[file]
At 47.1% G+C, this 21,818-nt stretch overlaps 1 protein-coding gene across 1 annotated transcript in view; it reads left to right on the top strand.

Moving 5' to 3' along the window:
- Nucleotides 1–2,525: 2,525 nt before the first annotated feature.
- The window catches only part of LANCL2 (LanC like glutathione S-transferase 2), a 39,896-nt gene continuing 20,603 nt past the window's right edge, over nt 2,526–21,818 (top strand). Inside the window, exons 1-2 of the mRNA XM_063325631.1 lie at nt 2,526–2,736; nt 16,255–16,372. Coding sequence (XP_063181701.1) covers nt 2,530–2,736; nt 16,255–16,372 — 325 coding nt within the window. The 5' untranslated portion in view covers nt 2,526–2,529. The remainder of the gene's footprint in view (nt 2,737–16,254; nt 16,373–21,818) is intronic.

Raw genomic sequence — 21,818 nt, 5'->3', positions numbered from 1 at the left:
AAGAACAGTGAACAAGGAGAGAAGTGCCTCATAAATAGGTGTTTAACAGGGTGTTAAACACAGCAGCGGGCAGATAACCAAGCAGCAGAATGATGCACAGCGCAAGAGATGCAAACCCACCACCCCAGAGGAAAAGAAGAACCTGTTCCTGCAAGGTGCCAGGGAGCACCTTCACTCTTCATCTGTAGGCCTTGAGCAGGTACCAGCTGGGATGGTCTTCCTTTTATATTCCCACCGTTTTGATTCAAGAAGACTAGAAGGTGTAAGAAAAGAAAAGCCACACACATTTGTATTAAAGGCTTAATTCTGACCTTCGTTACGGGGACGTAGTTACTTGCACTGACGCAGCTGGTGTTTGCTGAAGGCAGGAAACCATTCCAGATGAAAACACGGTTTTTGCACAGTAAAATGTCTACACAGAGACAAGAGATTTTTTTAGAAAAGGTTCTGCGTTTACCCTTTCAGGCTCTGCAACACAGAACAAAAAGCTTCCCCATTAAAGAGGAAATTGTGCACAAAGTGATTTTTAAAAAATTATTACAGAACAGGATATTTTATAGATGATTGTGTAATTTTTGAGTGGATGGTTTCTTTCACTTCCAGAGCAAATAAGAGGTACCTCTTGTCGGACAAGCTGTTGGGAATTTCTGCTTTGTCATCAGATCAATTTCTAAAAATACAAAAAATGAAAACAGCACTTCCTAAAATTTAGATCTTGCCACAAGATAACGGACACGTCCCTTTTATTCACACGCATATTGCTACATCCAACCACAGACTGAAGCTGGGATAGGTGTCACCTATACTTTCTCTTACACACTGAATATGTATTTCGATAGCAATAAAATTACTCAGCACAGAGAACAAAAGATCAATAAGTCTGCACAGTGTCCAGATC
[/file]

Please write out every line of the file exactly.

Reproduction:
At 47.1% G+C, this 21,818-nt stretch overlaps 1 protein-coding gene across 1 annotated transcript in view; it reads left to right on the top strand.

Moving 5' to 3' along the window:
- Nucleotides 1–2,525: 2,525 nt before the first annotated feature.
- The window catches only part of LANCL2 (LanC like glutathione S-transferase 2), a 39,896-nt gene continuing 20,603 nt past the window's right edge, over nt 2,526–21,818 (top strand). Inside the window, exons 1-2 of the mRNA XM_063325631.1 lie at nt 2,526–2,736; nt 16,255–16,372. Coding sequence (XP_063181701.1) covers nt 2,530–2,736; nt 16,255–16,372 — 325 coding nt within the window. The 5' untranslated portion in view covers nt 2,526–2,529. The remainder of the gene's footprint in view (nt 2,737–16,254; nt 16,373–21,818) is intronic.

Raw genomic sequence — 21,818 nt, 5'->3', positions numbered from 1 at the left:
AAGAACAGTGAACAAGGAGAGAAGTGCCTCATAAATAGGTGTTTAACAGGGTGTTAAACACAGCAGCGGGCAGATAACCAAGCAGCAGAATGATGCACAGCGCAAGAGATGCAAACCCACCACCCCAGAGGAAAAGAAGAACCTGTTCCTGCAAGGTGCCAGGGAGCACCTTCACTCTTCATCTGTAGGCCTTGAGCAGGTACCAGCTGGGATGGTCTTCCTTTTATATTCCCACCGTTTTGATTCAAGAAGACTAGAAGGTGTAAGAAAAGAAAAGCCACACACATTTGTATTAAAGGCTTAATTCTGACCTTCGTTACGGGGACGTAGTTACTTGCACTGACGCAGCTGGTGTTTGCTGAAGGCAGGAAACCATTCCAGATGAAAACACGGTTTTTGCACAGTAAAATGTCTACACAGAGACAAGAGATTTTTTTAGAAAAGGTTCTGCGTTTACCCTTTCAGGCTCTGCAACACAGAACAAAAAGCTTCCCCATTAAAGAGGAAATTGTGCACAAAGTGATTTTTAAAAAATTATTACAGAACAGGATATTTTATAGATGATTGTGTAATTTTTGAGTGGATGGTTTCTTTCACTTCCAGAGCAAATAAGAGGTACCTCTTGTCGGACAAGCTGTTGGGAATTTCTGCTTTGTCATCAGATCAATTTCTAAAAATACAAAAAATGAAAACAGCACTTCCTAAAATTTAGATCTTGCCACAAGATAACGGACACGTCCCTTTTATTCACACGCATATTGCTACATCCAACCACAGACTGAAGCTGGGATAGGTGTCACCTATACTTTCTCTTACACACTGAATATGTATTTCGATAGCAATAAAATTACTCAGCACAGAGAACAAAAGATCAATAAGTCTGCACAGTGTCCAGATC